At Saigon Market, the Vietnamese New Year was ushered in with a feast and
wishes for a happy, healthy and prosperous Year of the Dog.
Chúc Mừng Năm Mớ
Hung and Phung Lam came to the United States in the 1980s as refugees from Vietnam. Sponsored by a man in Georgia, they learned English and found work. After owning a Chinese restaurant in Greenville, the Lams opened Saigon Market in 1995. Though the store is now owned by their children, Ruby and Jason, the whole family, including Ruby’s husband and an uncle, works there.
February 18, Tet, the Vietnamese New Year, was celebrated at the market. The altar displayed at the front of the store was decked out in the bright reds and yellows symbolic of the season. An entire roast pig lay waiting, while the crowd gathered there to celebrate clamored for a taste. Bowls were filled with symbolic fruit – coconut, papaya and mango – the three, when said together in Vietnamese, form the words “enough to spend” – a wish that there will be enough money to last the whole year.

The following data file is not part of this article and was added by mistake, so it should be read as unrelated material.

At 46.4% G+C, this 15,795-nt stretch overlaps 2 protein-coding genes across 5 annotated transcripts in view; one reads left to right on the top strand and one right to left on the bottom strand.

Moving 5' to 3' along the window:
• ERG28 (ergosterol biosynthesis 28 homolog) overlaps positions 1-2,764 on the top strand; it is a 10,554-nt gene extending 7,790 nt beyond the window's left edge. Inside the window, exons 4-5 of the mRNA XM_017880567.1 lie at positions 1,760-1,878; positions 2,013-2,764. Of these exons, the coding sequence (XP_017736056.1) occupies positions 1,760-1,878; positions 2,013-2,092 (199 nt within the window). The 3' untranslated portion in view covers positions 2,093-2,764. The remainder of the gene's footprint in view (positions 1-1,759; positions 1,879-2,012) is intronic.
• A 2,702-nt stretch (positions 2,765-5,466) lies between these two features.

While Tet is celebrated every year at Saigon Market, the aisles of the market are lined with a million exotic reasons to visit throughout the year. The store sells Vietnamese, Filipino, Japanese, Korean, Indonesian, African and Micronesian foods. Vietnamese bakery items and roast pig and duck are delivered from Atlanta every Thursday. Products are selected by word of mouth. Ruby says if a customer comes in looking for something they don’t have, they’ll try to find it.
Writer: Ellen Schwartz